Anyone excited by the idea of stepping into a driverless car should read the results of a somewhat alarming experiment at Bristol’s University of the West of England, where a robot was programmed to rescue others from certain doom… but often didn’t.
The so-called ‘Ethical robot’, also known as the Asimov robot, after the science fiction writer whose work inspired the film ‘I, Robot’, saved robots, acting the part of humans, from falling into a hole: but often stood by and let them trundle into the danger zone.
The experiment used robots programmed to be ‘aware’ of their surroundings, and with a separate program which instructed the robot to save lives where possible.
Despite having the time to save one out of two ‘humans’ from the 'hole', the robot failed to do so more than half of the time. In the final experiment, the robot only saved the ‘people’ 16 out of 33 times.
The robot’s programming mirrored science fiction writer Isaac Asimov’s First Law of Robotics, ‘A robot may not injure a human being or, through inaction, allow a human being to come to harm.’
The robot was programmed to save humans wherever possible: and all was fine, says roboticist Alan Winfield, least to begin with.
[A pocket-sized drone for everyone?]
“We introduced a third robot - acting as a second proxy human. So now our ethical robot would face a dilemma - which one should it rescue?” says Winfield.
The problem isn’t - thankfully - that robots are enemies of humankind, but that the robot tried too hard to save lives. Three times out of 33, the robot manages, through a cunning series of lunges, to save BOTH. The other times, it appears as if the robot can’t decide.
“The problem is that the Asimov robot sometimes dithers,” says Winfield. “It notices one human robot, starts toward it but then almost immediately notices the other. It changes its mind. And the time lost dithering means the Asimov robot cannot prevent either robot from falling into the hole.”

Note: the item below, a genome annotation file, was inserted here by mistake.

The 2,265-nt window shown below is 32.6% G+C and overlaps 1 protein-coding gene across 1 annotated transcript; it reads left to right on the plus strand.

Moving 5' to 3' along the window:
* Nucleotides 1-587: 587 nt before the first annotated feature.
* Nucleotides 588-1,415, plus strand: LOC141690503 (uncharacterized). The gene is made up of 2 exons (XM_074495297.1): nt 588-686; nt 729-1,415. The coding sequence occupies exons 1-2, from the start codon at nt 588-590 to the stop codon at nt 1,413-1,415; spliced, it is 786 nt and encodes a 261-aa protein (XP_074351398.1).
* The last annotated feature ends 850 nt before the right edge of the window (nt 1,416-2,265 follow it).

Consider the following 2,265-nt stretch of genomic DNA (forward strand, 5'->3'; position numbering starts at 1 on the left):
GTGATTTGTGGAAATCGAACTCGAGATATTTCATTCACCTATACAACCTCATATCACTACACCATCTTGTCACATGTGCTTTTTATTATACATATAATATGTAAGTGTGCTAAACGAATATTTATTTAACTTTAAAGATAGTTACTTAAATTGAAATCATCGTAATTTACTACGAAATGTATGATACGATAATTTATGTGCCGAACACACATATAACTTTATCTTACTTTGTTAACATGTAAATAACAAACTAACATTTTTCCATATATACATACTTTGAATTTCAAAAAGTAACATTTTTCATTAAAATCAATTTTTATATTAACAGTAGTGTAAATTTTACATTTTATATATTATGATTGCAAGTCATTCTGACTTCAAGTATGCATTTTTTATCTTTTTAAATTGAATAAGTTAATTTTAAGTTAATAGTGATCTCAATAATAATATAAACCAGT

“It was a bit unexpected,” Winfield says. “There was clearly time to save at least one robot, but it just left them half the time. It stood there, and failed to rescue either, whereas there was clearly time to save at least one.”
Winfield says that he “did not expect” to make a robot capable of acting ethically, but having shared his paper with philosophers and ethicists, one has come back saying the robot was acting with a sort of “ethics”.
“As ever when you do experiments, the most interesting results are often the ones you don’t expect,” says Winfield. “We did not set out to build an ethical robot. We were studying the idea of robots with internal models of the outside world. We just added an ethical decision-making layer to the logic: we call it the Consequence Engine. That’s the bit that makes the robot act ‘ethically’.”
The research could be important, as driverless cars and other robotic systems are entrusted with (real) human lives already, and could be launched to the public in the near future.
“We’re finding our way,” says Winfield. “We’ve set out one proposition about how to create an ethical robot, we’re not claiming this is the final answer. We’ve started to share our work with other researchers - but this is an initial exploration. We certainly did not expect to make an ethical robot.”